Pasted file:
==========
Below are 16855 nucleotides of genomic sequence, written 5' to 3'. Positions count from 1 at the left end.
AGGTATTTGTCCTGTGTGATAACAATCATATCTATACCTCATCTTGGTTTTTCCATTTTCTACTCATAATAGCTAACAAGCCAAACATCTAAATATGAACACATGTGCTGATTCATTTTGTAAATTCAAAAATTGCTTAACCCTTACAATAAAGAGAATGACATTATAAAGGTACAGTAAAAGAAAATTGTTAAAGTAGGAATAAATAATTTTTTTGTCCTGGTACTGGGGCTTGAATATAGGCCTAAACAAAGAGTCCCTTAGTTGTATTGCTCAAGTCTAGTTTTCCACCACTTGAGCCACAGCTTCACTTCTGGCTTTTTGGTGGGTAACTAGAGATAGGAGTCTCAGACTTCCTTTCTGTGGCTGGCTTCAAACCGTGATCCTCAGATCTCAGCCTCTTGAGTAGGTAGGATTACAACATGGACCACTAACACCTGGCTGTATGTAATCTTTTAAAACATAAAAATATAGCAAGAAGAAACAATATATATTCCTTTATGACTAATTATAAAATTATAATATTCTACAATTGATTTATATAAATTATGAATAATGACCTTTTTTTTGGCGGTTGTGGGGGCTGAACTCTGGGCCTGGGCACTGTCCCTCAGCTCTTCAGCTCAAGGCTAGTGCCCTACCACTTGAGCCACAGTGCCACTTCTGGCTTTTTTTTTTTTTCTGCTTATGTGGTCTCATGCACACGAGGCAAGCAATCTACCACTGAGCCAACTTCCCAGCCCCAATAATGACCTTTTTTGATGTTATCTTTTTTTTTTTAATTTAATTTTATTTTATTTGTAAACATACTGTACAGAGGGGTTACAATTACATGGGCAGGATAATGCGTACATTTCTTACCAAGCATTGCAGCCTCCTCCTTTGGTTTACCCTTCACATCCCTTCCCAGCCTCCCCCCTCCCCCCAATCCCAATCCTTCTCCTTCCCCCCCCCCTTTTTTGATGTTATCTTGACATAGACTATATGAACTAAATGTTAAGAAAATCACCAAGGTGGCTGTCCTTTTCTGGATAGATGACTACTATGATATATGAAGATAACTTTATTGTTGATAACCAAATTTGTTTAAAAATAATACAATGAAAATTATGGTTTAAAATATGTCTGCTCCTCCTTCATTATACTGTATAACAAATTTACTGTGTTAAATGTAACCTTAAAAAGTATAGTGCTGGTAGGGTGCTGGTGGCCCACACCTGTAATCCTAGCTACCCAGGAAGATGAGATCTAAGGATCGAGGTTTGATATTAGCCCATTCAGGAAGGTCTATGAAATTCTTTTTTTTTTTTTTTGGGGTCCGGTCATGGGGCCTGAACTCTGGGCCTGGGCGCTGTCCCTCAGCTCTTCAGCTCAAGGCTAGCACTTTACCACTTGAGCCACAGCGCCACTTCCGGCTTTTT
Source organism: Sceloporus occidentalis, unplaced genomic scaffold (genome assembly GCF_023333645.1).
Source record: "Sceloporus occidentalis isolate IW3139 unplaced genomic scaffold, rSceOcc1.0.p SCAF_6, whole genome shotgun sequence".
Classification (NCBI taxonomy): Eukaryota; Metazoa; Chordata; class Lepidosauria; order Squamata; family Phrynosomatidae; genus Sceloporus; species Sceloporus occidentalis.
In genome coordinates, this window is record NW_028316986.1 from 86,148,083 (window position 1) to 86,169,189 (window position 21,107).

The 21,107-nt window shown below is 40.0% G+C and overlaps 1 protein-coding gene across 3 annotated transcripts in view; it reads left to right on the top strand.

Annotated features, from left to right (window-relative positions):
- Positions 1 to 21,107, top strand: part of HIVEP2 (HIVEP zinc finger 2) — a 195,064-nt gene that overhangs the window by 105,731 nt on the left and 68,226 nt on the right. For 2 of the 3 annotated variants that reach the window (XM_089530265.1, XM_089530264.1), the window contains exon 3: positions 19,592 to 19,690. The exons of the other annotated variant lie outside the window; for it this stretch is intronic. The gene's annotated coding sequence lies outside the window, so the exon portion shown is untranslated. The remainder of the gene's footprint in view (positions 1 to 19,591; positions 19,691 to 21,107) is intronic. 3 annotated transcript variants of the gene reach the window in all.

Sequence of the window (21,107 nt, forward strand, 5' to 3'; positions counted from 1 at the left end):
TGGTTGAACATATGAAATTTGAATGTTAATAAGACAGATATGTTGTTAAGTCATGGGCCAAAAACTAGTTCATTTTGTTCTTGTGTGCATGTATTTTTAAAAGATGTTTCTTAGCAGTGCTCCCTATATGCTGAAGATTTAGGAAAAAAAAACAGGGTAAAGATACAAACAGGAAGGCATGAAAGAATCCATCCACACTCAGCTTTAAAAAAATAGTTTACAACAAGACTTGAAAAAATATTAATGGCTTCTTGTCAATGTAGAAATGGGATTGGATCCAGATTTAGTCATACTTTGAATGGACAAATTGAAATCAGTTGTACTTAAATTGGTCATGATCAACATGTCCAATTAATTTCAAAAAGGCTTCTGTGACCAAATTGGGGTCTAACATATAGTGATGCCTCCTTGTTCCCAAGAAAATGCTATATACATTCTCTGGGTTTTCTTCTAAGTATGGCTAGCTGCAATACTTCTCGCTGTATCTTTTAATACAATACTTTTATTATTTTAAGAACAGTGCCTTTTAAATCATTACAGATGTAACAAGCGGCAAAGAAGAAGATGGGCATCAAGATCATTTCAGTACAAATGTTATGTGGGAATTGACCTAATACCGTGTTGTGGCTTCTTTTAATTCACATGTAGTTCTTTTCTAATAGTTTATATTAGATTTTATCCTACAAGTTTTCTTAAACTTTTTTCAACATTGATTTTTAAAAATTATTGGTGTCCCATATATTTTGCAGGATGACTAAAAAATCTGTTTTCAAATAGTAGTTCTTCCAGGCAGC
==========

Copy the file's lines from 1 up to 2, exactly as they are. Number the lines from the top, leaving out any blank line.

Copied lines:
Below are 16855 nucleotides of genomic sequence, written 5' to 3'. Positions count from 1 at the left end.
AGGTATTTGTCCTGTGTGATAACAATCATATCTATACCTCATCTTGGTTTTTCCATTTTCTACTCATAATAGCTAACAAGCCAAACATCTAAATATGAACACATGTGCTGATTCATTTTGTAAATTCAAAAATTGCTTAACCCTTACAATAAAGAGAATGACATTATAAAGGTACAGTAAAAGAAAATTGTTAAAGTAGGAATAAATAATTTTTTTGTCCTGGTACTGGGGCTTGAATATAGGCCTAAACAAAGAGTCCCTTAGTTGTATTGCTCAAGTCTAGTTTTCCACCACTTGAGCCACAGCTTCACTTCTGGCTTTTTGGTGGGTAACTAGAGATAGGAGTCTCAGACTTCCTTTCTGTGGCTGGCTTCAAACCGTGATCCTCAGATCTCAGCCTCTTGAGTAGGTAGGATTACAACATGGACCACTAACACCTGGCTGTATGTAATCTTTTAAAACATAAAAATATAGCAAGAAGAAACAATATATATTCCTTTATGACTAATTATAAAATTATAATATTCTACAATTGATTTATATAAATTATGAATAATGACCTTTTTTTTGGCGGTTGTGGGGGCTGAACTCTGGGCCTGGGCACTGTCCCTCAGCTCTTCAGCTCAAGGCTAGTGCCCTACCACTTGAGCCACAGTGCCACTTCTGGCTTTTTTTTTTTTTCTGCTTATGTGGTCTCATGCACACGAGGCAAGCAATCTACCACTGAGCCAACTTCCCAGCCCCAATAATGACCTTTTTTGATGTTATCTTTTTTTTTTTAATTTAATTTTATTTTATTTGTAAACATACTGTACAGAGGGGTTACAATTACATGGGCAGGATAATGCGTACATTTCTTACCAAGCATTGCAGCCTCCTCCTTTGGTTTACCCTTCACATCCCTTCCCAGCCTCCCCCCTCCCCCCAATCCCAATCCTTCTCCTTCCCCCCCCCCTTTTTTGATGTTATCTTGACATAGACTATATGAACTAAATGTTAAGAAAATCACCAAGGTGGCTGTCCTTTTCTGGATAGATGACTACTATGATATATGAAGATAACTTTATTGTTGATAACCAAATTTGTTTAAAAATAATACAATGAAAATTATGGTTTAAAATATGTCTGCTCCTCCTTCATTATACTGTATAACAAATTTACTGTGTTAAATGTAACCTTAAAAAGTATAGTGCTGGTAGGGTGCTGGTGGCCCACACCTGTAATCCTAGCTACCCAGGAAGATGAGATCTAAGGATCGAGGTTTGATATTAGCCCATTCAGGAAGGTCTATGAAATTCTTTTTTTTTTTTTTTGGGGTCCGGTCATGGGGCCTGAACTCTGGGCCTGGGCGCTGTCCCTCAGCTCTTCAGCTCAAGGCTAGCACTTTACCACTTGAGCCACAGCGCCACTTCCGGCTTTTT